59. Sex and Addictions: Do You Fully Understand The Implications Of Some Mother And Son Relationships?
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Mother and son relationships have always been known to be closer than most mother and daughter relationships. And as someone once wrote, ‘There has never been, nor will there ever be, anything quite so special as the love between a mother and her son’.
This bond can however be very threatening to some fathers, and depending on their emotional background or issues around abandonment, they may feel not only threatened by the perceived loss of their partner, lover or friend, they may also be intimidated by the idea of having another virile male in the family, to compete with.
And feeling threatened or emotionally shut out of the mother child bond can result in a father becoming distant. He could withdraw from the relationship and he may even start looking for love elsewhere.
This withdrawal often forces a mother to consciously or unconsciously focus even more on her child – in order to then make up for the lack of a father’s emotional or physical presence. This can happen over time or it can start happening quite soon after a child is born.
It has however been theorised, that a mother protects a male child more than a female child in order to ensure her genes are passed on. There is much evidence of this in many societies where male children are preferred over female children.
However, a male child can also be protected as they can represent a replacement or surrogate husband or father.
As discussed previously, the Oedipus Complex is a well-known phenomenon which has now been studied over many years via careful child observation. It is based on the Greek myth in which Oedipus considers his father a rival for his mother’s love. So he kills him and marries his mother, Jocasta.
What has been observed is that the period between 18 months and three years is when a child or in this case, the male child, becomes aware of his own sexual identity. This is the stage of sexual realisation that daddy has a penis and mummy has a vagina and that he has a penis just like daddy. All children go through this exploratory stage.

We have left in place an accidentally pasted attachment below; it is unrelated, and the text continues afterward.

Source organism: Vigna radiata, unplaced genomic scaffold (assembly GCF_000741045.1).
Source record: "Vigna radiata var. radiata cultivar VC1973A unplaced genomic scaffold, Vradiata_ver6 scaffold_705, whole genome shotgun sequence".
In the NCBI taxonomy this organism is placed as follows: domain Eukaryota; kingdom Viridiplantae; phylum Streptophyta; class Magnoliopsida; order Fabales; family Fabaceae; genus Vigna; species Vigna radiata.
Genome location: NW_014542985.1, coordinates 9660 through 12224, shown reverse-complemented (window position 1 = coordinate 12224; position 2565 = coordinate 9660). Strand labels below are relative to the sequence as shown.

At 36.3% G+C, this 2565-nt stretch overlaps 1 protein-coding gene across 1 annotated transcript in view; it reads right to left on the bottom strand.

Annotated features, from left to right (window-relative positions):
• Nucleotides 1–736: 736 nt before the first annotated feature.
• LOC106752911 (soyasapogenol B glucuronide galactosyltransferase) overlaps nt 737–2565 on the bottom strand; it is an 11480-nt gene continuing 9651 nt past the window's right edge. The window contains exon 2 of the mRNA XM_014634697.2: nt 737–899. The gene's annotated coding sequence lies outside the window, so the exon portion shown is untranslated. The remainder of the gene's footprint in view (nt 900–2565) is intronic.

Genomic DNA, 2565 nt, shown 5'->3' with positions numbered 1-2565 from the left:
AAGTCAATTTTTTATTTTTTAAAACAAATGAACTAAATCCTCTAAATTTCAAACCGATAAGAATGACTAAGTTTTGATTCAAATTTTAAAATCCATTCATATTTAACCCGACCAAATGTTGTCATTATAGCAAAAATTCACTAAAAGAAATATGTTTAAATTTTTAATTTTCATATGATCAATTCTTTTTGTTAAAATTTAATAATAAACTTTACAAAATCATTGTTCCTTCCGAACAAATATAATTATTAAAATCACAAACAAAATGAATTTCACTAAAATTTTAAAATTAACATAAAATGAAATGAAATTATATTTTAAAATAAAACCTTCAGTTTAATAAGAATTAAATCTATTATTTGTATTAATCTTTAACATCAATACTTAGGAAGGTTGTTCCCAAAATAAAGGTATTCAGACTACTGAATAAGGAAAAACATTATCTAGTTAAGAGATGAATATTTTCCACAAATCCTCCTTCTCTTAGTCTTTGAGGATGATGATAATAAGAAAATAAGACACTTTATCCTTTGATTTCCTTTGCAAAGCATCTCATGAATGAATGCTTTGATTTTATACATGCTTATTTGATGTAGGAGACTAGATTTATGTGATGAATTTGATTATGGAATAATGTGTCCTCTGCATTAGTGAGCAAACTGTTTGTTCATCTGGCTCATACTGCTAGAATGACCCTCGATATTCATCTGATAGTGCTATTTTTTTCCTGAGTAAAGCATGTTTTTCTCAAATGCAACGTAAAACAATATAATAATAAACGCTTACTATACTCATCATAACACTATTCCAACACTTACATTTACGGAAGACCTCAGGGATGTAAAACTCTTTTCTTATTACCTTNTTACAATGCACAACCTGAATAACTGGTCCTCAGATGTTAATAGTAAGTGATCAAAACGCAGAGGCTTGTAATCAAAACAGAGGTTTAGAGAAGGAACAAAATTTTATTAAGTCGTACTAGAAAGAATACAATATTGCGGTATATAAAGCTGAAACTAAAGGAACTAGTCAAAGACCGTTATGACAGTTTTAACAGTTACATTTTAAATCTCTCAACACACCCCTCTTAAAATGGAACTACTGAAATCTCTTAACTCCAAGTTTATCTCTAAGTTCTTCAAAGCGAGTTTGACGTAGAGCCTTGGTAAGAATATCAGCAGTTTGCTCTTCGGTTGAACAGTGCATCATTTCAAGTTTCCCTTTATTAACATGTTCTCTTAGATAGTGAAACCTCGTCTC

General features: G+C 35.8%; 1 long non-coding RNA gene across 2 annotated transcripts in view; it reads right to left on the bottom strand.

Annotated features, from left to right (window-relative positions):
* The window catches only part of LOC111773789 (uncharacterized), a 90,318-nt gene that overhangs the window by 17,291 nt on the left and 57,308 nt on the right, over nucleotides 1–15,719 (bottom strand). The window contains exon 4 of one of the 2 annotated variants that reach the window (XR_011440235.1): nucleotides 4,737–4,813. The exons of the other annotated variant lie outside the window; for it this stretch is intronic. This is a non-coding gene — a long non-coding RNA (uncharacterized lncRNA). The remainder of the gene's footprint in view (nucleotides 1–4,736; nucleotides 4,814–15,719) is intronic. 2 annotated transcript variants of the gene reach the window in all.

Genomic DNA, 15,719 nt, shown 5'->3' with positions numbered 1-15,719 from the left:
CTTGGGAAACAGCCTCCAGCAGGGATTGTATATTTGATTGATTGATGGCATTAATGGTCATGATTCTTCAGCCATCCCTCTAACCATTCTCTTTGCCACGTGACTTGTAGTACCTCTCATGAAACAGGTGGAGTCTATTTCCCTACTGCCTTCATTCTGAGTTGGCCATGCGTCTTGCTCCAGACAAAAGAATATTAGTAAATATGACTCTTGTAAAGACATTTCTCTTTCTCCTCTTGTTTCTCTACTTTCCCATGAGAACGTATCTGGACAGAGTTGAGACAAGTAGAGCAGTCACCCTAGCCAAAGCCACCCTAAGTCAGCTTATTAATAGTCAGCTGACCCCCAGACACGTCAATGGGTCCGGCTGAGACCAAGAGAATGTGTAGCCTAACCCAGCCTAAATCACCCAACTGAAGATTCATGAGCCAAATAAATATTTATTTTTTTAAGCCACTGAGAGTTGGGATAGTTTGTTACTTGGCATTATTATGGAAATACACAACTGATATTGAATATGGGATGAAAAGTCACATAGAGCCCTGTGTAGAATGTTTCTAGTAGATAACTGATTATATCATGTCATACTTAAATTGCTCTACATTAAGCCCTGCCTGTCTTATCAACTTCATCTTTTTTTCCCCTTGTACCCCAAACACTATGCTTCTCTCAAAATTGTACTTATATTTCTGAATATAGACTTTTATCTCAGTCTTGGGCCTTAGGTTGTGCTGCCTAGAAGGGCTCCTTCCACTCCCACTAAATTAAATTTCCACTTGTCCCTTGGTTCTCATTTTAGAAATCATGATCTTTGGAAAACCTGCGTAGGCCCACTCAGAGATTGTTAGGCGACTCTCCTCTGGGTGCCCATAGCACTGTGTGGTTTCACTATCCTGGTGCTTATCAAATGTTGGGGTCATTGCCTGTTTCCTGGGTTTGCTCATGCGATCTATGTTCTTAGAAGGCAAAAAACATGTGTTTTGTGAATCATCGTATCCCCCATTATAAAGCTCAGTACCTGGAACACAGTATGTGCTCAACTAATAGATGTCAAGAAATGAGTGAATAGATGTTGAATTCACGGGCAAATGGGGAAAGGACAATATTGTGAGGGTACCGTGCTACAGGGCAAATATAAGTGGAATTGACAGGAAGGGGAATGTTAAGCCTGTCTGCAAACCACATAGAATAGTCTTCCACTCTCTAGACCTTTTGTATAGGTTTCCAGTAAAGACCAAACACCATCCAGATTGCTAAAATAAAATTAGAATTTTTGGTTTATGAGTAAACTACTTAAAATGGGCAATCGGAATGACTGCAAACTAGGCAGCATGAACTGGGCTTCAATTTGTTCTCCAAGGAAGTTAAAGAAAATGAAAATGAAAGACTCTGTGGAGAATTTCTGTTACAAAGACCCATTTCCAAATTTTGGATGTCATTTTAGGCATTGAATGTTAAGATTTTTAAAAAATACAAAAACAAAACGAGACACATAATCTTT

However between the ages of three to five, sons develop a desire to have their mothers all to themselves. It is when a son may shout, ‘I hate you daddy’ and he may try to split his parents via controlling behaviour or temper tantrums, as he demands that mummy belongs to him and only him.
A wise mother will recognise this as a passing phase and she will gradually wean the child so that he begins to realise that mummy belongs to daddy and that he is a separate entity to the parental unit.
Unfortunately, if a father isn’t either emotionally or physically present, a child may lose out on what the Oedipal phase may teach him. Instead, the child may feel invincible and omnipotent as he always has had mummy to himself and he would therefore not learn that mummy should ‘belong to a daddy’ or for that matter, how to woo other people instead.
Consequently, the male child may find it hard to develop an identity separate from their mothers and their relationships may be fraught with boundary issues.
Also, by not allowing a child to develop emotional independence, a mother may unwittingly create an environment which may lead to a child feeling emotionally smothered.
This can lead to:
1)A stunting of emotional and mental growth.
2) An inability to sustain long-term relationships.
3) Finding it very hard to make important life decisions.
4) And he may feel totally emasculated.
Unfortunately, many men have suffered from this and consequently many run a mile from any long–term relationships in adulthood, fearing it may involve a similar emotional commitment as experienced with their mothers – which could trick, force or coerce them into a situation of entrapment.
Also, if a mother’s life revolves around her son, she will be lulled into a false sense that he will never desert her. It is also well known that mothers have either suggested or insisted that their sons remain faithful to them until their death.
This is why so many of these men often only marry after their mothers have passed away or not at all, fearing a repeated claustrophobic commitment.
These ensnared feelings can be made worse if a mother’s cuddles, hugs, and kisses had been turned into subtle sexual advances possibly even leading to physical incest.
Consequently a child may find subsequent relationships and sex with another very hard to sustain.
Inappropriate feelings for a son, is a form of child abuse – which can have long lasting emotional implications.
It is therefore imperative that a mother create the appropriate boundaries in order to help her son become a well-rounded and emotionally balanced human being, capable of having their own relationships later on in life.
But also, parenting is a joint venture and if possible, fathers should to be part of their son’s growing up – so they can impart all that is required to be a man.
A son needs a father as a role model, not only to help him develop his masculine identity but also an identity which includes self-respect and confidence, as well as helping him to understand relationships and all that it involves.
And as Jane D. Hull once wrote, ‘At the end of the day, the most overwhelming key to a child’s success is the positive involvement of both parents’.
However even if this is not possible, let us each remember that every child needs to develop a self-sufficiency that will enable them to grow up into fully fledged adults.
Let none of us stand in the way of this right.
© 2017 Information Copyright Deidré Wallace
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